Maternal obesity, pregestational diabetes exert joint effects on psychiatric condition in offspring
The combination of maternal pregestational diabetes mellitus (PGDM) plus severe obesity is associated with a heightened risk of several psychiatric and mild neurodevelopmental disorders in offspring compared with either obesity or diabetes alone, a study suggests.
Researchers examined 649,043 live births in Finland between 2004 and 2014. Prepregnancy maternal body mass index (BMI) status was normal for 59.2 percent, overweight for 20.7 percent, obese for 7.67 percent and severely obese for 3.66 percent. The mother had PGDM in 4,000 (0.62 percent) of births and gestational diabetes mellitus (GDM) in 101,696 (15.7 percent).
With respect to offspring outcomes, 34,892 children were diagnosed with a psychiatric disorder; 17,923 had developmental disorders of speech and language, scholastic skills, and motor function; 2,346 had autism spectrum disorder (ASD); 5,263 had attention-deficit/hyperactivity disorder (ADHD) or conduct disorder; 5,301 had mixed disorders of conduct and emotions with childhood onset; 8,506 had other behavioural and emotional disorders; 2,928 had a psychotic, mood, neurotic or stress-related, or somatization disorder; and 279 had eating disorders. Finally, 2,219 had sleep disorders.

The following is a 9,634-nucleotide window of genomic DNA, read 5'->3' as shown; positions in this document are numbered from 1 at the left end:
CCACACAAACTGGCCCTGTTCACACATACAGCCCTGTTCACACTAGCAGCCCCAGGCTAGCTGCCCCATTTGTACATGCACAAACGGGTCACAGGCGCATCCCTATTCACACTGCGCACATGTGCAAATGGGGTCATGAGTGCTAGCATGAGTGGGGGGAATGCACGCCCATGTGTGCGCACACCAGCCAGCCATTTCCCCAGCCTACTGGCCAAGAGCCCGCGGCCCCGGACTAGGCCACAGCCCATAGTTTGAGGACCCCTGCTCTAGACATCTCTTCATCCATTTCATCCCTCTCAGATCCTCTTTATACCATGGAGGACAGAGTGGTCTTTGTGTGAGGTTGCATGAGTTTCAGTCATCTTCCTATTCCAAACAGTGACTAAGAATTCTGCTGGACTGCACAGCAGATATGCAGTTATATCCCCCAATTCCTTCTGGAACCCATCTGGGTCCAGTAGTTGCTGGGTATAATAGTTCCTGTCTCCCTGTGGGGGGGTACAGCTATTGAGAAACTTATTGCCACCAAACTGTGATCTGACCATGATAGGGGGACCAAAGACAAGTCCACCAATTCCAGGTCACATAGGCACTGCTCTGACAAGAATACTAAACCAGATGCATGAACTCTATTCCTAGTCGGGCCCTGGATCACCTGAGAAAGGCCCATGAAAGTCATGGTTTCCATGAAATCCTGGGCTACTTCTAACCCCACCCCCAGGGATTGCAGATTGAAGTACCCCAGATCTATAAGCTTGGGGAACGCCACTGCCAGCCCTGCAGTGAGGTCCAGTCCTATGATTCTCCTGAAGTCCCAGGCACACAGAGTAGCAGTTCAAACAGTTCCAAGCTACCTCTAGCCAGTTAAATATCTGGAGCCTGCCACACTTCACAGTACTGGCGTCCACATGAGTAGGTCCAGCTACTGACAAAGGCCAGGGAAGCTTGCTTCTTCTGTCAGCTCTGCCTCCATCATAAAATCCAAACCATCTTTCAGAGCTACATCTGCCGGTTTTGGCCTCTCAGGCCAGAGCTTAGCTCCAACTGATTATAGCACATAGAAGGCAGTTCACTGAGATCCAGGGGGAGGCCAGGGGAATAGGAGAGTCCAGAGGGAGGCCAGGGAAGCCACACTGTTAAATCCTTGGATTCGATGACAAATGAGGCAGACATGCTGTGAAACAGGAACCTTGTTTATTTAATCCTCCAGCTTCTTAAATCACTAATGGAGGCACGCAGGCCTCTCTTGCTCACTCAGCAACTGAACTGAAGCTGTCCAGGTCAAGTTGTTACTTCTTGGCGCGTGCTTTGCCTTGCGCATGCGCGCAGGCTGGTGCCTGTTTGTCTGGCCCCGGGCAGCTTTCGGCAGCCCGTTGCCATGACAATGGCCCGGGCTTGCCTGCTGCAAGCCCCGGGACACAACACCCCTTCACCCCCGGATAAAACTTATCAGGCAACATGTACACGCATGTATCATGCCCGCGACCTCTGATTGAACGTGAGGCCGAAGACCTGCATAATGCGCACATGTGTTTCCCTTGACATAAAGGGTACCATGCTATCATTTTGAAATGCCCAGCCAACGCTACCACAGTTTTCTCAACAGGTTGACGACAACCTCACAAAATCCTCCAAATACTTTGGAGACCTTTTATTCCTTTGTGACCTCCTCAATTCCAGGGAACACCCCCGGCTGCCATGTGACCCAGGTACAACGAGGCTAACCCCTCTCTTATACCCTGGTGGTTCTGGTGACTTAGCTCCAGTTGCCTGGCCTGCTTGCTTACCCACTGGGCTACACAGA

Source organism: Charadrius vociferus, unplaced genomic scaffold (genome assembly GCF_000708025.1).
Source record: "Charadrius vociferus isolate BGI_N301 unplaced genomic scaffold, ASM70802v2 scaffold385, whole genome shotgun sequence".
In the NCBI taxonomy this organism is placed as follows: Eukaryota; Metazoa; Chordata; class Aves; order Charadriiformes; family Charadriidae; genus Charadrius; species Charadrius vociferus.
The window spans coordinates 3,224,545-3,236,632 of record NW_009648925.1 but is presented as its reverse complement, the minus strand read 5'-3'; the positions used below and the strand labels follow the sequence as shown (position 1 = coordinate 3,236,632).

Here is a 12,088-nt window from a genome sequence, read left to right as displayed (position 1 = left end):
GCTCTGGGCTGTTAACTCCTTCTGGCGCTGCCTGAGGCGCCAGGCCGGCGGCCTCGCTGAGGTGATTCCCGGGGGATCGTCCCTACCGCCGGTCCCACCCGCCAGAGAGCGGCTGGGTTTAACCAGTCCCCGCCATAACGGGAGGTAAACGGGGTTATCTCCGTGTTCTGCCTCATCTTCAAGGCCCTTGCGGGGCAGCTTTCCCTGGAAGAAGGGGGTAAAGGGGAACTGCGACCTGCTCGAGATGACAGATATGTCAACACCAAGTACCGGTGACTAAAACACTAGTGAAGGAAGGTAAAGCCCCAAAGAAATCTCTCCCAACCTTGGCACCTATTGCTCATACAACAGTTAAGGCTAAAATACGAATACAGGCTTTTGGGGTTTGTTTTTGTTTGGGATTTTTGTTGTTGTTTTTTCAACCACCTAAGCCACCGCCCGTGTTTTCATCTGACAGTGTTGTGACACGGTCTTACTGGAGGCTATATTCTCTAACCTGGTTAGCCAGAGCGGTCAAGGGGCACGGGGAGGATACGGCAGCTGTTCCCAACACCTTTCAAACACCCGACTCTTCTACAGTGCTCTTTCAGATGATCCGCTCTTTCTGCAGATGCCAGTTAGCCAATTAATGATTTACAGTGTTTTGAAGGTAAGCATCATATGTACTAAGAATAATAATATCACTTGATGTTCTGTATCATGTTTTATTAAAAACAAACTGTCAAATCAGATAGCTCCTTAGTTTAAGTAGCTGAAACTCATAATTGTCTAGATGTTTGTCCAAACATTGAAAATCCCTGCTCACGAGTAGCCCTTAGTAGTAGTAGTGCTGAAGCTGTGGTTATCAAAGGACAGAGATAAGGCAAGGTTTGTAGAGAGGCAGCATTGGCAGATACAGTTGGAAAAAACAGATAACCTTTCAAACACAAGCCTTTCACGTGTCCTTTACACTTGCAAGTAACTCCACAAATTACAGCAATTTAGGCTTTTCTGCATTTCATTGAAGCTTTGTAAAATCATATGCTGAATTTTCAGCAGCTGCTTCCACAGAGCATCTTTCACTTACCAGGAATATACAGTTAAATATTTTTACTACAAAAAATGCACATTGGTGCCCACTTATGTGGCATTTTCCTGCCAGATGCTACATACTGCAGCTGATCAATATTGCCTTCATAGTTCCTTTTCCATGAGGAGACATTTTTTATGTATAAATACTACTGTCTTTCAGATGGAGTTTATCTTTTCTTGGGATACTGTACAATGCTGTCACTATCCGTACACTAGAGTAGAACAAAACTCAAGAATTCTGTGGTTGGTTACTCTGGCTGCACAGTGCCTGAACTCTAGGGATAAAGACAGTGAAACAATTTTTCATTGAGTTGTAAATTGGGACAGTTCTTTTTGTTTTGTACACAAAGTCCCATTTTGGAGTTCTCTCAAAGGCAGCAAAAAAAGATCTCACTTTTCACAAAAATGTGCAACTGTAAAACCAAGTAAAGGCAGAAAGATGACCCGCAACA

A total of 13,436 children had been prescribed a psychotropic medication during the study period, including antipsychotics, hypnotics, anxiolytics, antidepressants and stimulants.
Multivariable Cox proportional hazards analysis revealed that among mothers without diabetes, severe obesity was associated with 67–88-percent increased risk of having a child with mild neurodevelopmental disorders (hazard ratio [HR], 1.69; 95 percent CI, 1.54–1.86), ADHD or conduct disorder (HR, 1.88; 1.58–2.23), and psychotic, mood and stress-related disorders (HR, 1.67; 1.31–2.13) as compared with a normal BMI.
PGDM also contributed to a further risk increase for all groups of psychiatric diagnoses in children (with onset in childhood or adolescence) born to mothers with severe obesity. Large effects were seen for ASD (HR, 6.49; 3.08–13.69), ADHD or conduct disorder (HR, 6.03; 3.23–11.24), and mixed disorders of conduct and emotions (HR, 4.29; 2.14–8.60). There were no significant associations found between GDM and these offspring disorders.
Additional investigation is needed to explore the biological mechanisms by which maternal diabetes and obesity may influence long-term mental and behavioural child health, according to researchers.